DATA EXTRACTION: All titles and abstracts were assessed by 2 researchers, and all relevant articles were obtained. Two researchers independently read the full text of each article to determine if it met the inclusion criteria. If opinions differed on suitability, a third reviewer was consulted to reach consensus. The data extracted included number of participants, study design, inclusion criteria, intervention, control group, primary outcome measures (pain using a visual analog or ordinal scale or function), time of follow-up, and outcomes for intervention and control group (percentage improvement) using a standardized data-extraction form. Function was evaluated in 9 of the 11 studies using (1) the Nirschl scale (elbow function) or the modified Mayo score for wrist flexors and extensors, (2) the Victorian Institute of Sports Assessment-Patella score, a validated outcome measure for patellar tendinopathy, or the Tegner score for patellar tendinopathy, and (3) the rearfoot score from the American Orthopaedic Foot and Ankle Scale for plantar fasciopathy. The Physiotherapy Evidence Database (PEDro) scale contains 11 items; items 2-11 receive 1 point each for a yes response. Reliability is sufficient (0.68) for the PEDro scale to be used to assess physiotherapy trials. A score of 6 or higher on the PEDro scale is considered a high-quality study; below 6 is considered a low-quality study. The PEDro score results determined the quality of the randomized controlled trial (RCT), nonrandomized clinical trial, or prospective case series (≥6 or <6). A qualitative analysis was used with 5 levels of evidence (strong, moderate, limited, conflicting, or no evidence) to determine recommendations for the use of the intervention. The number of high-quality or low-quality RCT or nonrandomized clinical trial studies with consistent or inconsistent results determined the level of evidence (1-5).
MAIN RESULTS: Using the specific search criteria, the authors identified 418 potential sources. After screening of the title or abstract (or both), they excluded 405 sources, which left 13 studies. After viewing the full text, they excluded 2 additional sources (a case report and a study in which the outcome measure was remission of symptoms and not pain or function), leaving 11 studies for analysis. Six of the 11 studies were characterized by an observational, noncontrolled design; the remaining 5 studies were controlled clinical trials, 2 of which had proper randomization. The mean number of participants included in the studies was 40.5 (range = 20 to 100). Three of the studies were on "tennis elbow," 1 on "golfer's elbow," 1 on wrist extensor or flexor tendinopathy, 3 on plantar fasciopathy, and 3 on chronic patellar tendinopathy. Based on the information reported, there was no standardization of frequency or method of growth factor injection treatment or of preparation of the volume, and an optimal mixture was not described. Autologous whole-blood injections were used in 8 studies; in 5 studies, the autologous whole-blood injection was combined with a local anesthetic. In contrast, a local anesthetic was used in only 1 of the 3 PRP injection studies. The authors of the other 2 studies did not report whether a local anesthetic was used. The number of autologous whole-blood and PRP injections varied, ranging from 1 to 3. The centrifuging process was single or double for the PRP injections. In 2 studies, calcium was added to activate the platelets. A visual analogue or ordinal pain scale was used in 10 of the 11 studies. Function was evaluated in 9 of the 11 studies using (1) the Nirschl scale in 4 elbow studies or the modified Mayo score at baseline in 1 elbow study, (2) the Victorian Institute of Sports Assessment-Patella score for 1 study and the Tegner score for 2 of the patellar tendinopathy studies, and (3) the rearfoot score of the American Orthopaedic Foot and Ankle Scale for 1 plantar fasciopathy study. Only 1 study used an appropriate, disease-specific, validated tendinopathy measure (Victorian Institute of Sports Assessment-Patella). All intervention groups reported a significant improvement in pain or function score (or both), with a mean improvement of 66% over a mean follow-up of 9.4 months. The control groups in these studies also showed a mean improvement of 57%. None of the pain benefits among the intervention groups were greater than those for the control group at final follow-up. In 4 of the studies, the control group and the autologous growth factor injection group had similar results in pain or function or both, whereas in 2 studies, the control group had greater relief in pain than the injection group. Eleven studies were assessed using the PEDro scale. The PEDro scores for these studies ranged from 1 to 7, with an average score of 3.4. Only 3 studies had PEDro scores of ≥6 and were considered high quality. The 3 high-quality plantar fasciopathy studies used autologous growth factor injections but did not show a significant improvement over the control group. One of the studies that showed no beneficial effect for the autologous growth factor injections was compared with corticosteroids. Compared with other treatments, level 1 (strong) evidence demonstrated that autologous growth factor injections did not improve pain or function in plantar fasciopathy. The PRP injection results were based on 3 low-quality studies, 2 for the patellar tendon and 1 for the wrist flexors-extensors; level 3 (limited) evidence suggests that PRP injections improve pain or function.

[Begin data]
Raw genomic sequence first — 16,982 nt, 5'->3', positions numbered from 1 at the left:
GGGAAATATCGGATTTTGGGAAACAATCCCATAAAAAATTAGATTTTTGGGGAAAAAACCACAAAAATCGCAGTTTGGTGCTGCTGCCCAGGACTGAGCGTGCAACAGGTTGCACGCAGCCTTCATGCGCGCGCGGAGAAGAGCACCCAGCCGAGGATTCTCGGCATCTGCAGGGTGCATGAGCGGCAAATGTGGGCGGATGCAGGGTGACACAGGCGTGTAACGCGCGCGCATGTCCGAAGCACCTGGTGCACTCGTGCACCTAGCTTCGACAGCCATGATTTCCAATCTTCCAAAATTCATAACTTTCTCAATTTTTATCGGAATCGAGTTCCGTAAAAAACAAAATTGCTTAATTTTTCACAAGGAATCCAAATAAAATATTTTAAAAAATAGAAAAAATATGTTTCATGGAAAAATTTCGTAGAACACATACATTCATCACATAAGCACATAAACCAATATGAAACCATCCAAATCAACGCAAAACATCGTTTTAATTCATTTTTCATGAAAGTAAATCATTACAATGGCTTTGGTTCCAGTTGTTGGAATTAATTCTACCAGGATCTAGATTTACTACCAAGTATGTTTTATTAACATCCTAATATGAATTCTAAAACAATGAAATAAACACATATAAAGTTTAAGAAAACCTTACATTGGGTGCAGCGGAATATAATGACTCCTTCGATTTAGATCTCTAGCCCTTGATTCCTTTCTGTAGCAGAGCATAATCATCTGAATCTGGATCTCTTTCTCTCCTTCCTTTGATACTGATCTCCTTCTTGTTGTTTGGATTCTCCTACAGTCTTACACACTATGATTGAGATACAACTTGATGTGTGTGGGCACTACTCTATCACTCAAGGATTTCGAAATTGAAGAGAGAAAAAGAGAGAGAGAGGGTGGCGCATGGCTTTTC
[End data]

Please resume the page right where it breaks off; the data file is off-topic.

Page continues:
CONCLUSIONS: Strong evidence indicates that autologous growth factor injections do not improve plantar fasciopathy pain or function when combined with anesthetic agents or when compared with corticosteroid injections, dry needling, or exercise therapy treatments. Furthermore, limited evidence suggests that PRP injections are beneficial. Except for 2 high-quality RCT studies, the rest were methodologically flawed. Additional studies should be conducted using proper control groups, randomization, blinding, and validated disability outcome measures for pain and function. Until then, the results remain speculative because autologous whole-blood and PRP injection treatments are not standardized.
One article on PainScience.com cites Sandrey 2014 as a source:
- PS Does Platelet-Rich Plasma Injection Work? — An interesting treatment idea for arthritis, tendinopathy, muscle strain and more
This page is part of the PainScience BIBLIOGRAPHY, which contains plain language summaries of thousands of scientific papers & others sources. It’s like a highly specialized blog. A few highlights: